A) In real life, your story doesn't end until you're dead. Even then, your actions and your life continue to influence other people's stories. The idea that these three women could go through what they did, with murderous mothers (and why is it always the mothers?) and curses and poisons and betrayals, but then they have a good night at the ball and suddenly everything is happy from then on? That's the real fairy tale.

Q) Who is your favorite author?

A) The answer changes from day to day, depending on my mood and what I've been reading. Today, I think I'm going to say ... Snoopy. His prose isn't always the greatest, but he's quite the inspirational little beagle. He never lets rejection slow him down, and he knows the most important thing is to drag that typewriter back onto the doghouse and just keep writing.

Q) Any closing thoughts?

A) Thanks to everyone who read this far! I hope folks will take a look at the preview, or at the very least, check out the cover art Scott Fischer did for the book. I absolutely love the image he came up with. I have a larger copy at Scott actually used my daughter as a model for Talia, the princess on the right. Best. Cover. Ever!


Read the first chapter of THE STEPSISTER SCHEME at

Jim's blog:

Jim's home page:

Purchase link:

Simon Haynes is the author of the Hal Spacejock and Hal Junior series (Amazon / Smashwords / other formats)

Friday, January 02, 2009

Interview with Joshua Palmatier

1) What was your inspiration for writing The Vacant Throne?

Well, The Vacant Throne is the sequel to The Skewed Throne and The Cracked Throne, so part of the inspiration was to continue the story already begun. But the main idea behind The Vacant Throne—that there’s a second magical throne out there, one that’s twin to the Skewed Throne seen in the first two books—actually came out of discussions between me and my editor while we were discussing the revisions to the first book. I’d already written about the existence of a second throne at the end of the first book, and my editor began asking me about particulars regarding that throne: Where is it? What is it for? How does it relate to the Skewed Throne? She got my mind working on the back story of the second throne, and that back story ended up giving me the setup for the plot behind The Vacant Throne.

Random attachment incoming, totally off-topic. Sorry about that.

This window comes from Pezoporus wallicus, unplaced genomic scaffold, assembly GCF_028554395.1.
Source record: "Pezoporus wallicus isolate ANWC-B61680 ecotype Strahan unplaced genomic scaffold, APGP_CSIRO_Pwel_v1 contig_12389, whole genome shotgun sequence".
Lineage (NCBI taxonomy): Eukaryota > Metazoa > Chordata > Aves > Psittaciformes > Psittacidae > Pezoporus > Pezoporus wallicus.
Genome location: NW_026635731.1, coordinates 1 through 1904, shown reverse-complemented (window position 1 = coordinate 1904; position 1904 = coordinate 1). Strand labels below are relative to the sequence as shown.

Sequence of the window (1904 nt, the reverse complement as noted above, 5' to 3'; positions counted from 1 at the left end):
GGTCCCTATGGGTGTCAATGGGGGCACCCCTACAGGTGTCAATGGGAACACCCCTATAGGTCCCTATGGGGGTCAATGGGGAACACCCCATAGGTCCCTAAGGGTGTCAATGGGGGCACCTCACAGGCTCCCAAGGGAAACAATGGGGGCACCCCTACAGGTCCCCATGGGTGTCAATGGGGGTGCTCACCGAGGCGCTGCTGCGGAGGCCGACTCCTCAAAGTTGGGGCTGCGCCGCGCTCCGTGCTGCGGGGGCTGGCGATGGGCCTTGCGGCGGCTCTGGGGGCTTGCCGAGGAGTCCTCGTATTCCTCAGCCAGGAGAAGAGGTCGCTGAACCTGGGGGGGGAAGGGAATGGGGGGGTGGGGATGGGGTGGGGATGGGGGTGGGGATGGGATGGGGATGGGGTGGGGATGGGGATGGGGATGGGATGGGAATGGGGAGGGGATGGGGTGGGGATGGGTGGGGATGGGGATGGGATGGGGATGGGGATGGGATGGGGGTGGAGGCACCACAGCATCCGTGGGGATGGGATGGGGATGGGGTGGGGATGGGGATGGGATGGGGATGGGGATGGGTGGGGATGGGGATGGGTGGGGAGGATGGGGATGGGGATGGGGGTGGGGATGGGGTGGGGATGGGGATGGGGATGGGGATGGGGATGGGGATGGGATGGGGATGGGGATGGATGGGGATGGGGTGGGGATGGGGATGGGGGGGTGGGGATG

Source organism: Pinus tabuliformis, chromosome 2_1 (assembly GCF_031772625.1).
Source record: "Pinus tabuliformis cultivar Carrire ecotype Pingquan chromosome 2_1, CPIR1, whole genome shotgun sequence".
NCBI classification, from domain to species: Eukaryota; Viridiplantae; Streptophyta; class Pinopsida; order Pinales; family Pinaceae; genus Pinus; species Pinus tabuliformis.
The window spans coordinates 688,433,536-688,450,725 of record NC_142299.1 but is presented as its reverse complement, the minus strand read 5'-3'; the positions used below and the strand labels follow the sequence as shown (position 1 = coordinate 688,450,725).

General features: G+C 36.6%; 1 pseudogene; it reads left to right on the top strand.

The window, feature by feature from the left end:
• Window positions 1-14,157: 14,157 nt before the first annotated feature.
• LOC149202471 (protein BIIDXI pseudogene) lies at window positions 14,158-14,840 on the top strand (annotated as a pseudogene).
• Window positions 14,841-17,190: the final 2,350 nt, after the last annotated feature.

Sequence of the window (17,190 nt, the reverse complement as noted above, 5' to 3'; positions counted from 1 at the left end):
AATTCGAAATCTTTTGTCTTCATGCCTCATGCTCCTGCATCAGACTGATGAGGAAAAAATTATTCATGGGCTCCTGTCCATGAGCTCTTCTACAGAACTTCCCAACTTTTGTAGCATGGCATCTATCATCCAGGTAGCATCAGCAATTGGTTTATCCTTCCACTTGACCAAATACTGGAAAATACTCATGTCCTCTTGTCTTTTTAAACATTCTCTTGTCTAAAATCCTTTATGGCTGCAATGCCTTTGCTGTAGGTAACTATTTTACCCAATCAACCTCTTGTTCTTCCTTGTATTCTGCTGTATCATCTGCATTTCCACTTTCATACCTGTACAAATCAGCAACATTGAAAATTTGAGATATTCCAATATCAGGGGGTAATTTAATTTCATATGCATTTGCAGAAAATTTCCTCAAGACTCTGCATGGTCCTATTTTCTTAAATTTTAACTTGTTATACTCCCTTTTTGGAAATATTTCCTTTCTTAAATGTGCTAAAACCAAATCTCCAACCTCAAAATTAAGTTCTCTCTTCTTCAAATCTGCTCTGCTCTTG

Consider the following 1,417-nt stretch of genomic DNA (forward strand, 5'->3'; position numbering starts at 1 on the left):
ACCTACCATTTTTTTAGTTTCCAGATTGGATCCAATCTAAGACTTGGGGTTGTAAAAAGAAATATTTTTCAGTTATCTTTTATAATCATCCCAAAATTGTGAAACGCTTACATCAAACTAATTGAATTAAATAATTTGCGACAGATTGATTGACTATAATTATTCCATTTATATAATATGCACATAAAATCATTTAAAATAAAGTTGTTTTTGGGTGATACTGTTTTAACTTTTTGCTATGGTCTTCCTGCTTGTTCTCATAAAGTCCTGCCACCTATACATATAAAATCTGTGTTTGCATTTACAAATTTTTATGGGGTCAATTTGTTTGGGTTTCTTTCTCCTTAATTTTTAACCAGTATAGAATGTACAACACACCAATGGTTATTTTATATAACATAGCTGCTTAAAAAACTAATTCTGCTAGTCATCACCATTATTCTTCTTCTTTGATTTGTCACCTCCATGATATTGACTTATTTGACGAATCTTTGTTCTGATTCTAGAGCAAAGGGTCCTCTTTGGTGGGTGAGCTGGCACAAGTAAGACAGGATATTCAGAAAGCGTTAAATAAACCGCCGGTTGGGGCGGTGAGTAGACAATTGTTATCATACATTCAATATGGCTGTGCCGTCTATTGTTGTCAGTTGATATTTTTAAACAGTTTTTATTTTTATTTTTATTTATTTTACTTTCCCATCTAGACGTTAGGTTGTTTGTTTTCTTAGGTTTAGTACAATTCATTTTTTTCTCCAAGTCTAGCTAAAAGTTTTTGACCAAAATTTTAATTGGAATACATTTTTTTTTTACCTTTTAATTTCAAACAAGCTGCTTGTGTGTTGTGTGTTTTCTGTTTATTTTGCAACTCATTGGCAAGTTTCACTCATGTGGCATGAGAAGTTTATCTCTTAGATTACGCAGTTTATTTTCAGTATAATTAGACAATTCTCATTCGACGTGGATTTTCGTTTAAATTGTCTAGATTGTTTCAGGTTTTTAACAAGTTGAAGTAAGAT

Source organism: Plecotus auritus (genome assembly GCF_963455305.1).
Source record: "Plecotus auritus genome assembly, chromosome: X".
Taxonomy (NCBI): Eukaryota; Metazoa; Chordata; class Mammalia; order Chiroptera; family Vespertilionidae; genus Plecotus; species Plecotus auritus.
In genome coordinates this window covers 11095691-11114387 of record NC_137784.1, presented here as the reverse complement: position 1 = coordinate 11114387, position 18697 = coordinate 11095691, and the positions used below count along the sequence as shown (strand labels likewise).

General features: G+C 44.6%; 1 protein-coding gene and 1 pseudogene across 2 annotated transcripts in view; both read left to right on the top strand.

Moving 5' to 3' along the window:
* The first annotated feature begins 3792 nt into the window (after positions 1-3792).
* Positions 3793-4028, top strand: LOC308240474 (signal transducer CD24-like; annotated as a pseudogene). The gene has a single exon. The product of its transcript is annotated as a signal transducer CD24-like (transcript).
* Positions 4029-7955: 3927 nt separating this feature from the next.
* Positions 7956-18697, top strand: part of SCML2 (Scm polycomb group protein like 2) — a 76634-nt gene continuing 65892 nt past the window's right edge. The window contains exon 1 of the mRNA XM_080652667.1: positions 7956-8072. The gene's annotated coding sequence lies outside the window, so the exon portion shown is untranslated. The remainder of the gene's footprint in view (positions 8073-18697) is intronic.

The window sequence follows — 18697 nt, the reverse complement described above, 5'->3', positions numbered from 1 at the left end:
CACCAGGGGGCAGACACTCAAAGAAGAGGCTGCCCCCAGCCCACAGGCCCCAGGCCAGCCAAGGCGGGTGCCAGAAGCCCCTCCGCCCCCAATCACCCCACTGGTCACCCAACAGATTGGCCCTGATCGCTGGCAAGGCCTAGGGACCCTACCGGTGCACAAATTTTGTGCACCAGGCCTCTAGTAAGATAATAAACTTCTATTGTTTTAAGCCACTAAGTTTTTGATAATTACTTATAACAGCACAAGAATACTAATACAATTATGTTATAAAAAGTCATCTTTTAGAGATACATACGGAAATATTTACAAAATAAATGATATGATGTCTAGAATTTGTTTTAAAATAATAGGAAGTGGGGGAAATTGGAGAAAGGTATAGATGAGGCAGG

2) Who are your favorite authors and books now and when you were growing up?
My favority authors while growing up were Andre Norton (who was my introduction to fantasy and science fiction), Terry Brooks, and Katherine Kurtz. I didn’t have a particular book from either of them that I’d rate as a favorite. I loved Brooks’ “Elfstones of Shannara” and the Camber books by Kurtz. Currently, I’d say my favorite authors are Tad Williams, Guy Gavriel Kay, and Stephen King.

3) What is it about fantasy/science fiction that attracts you?

I think it’s the boundlessness of it all. In fantasy and science fiction, you can do anything. There are no limits. You can push and push the bounds of believability, and then you can push it some more. Of course, you have to structure the fantasy or science fiction so that the reader is willing to push along with you or you won’t have any readers, but that’s part of the challenge. I think that an excellent writer can craft any story, no matter how unbelievable, so that the majority of readers WILL take that trip with them, and I think that most writers in SF and F are trying to become such an excellent writer.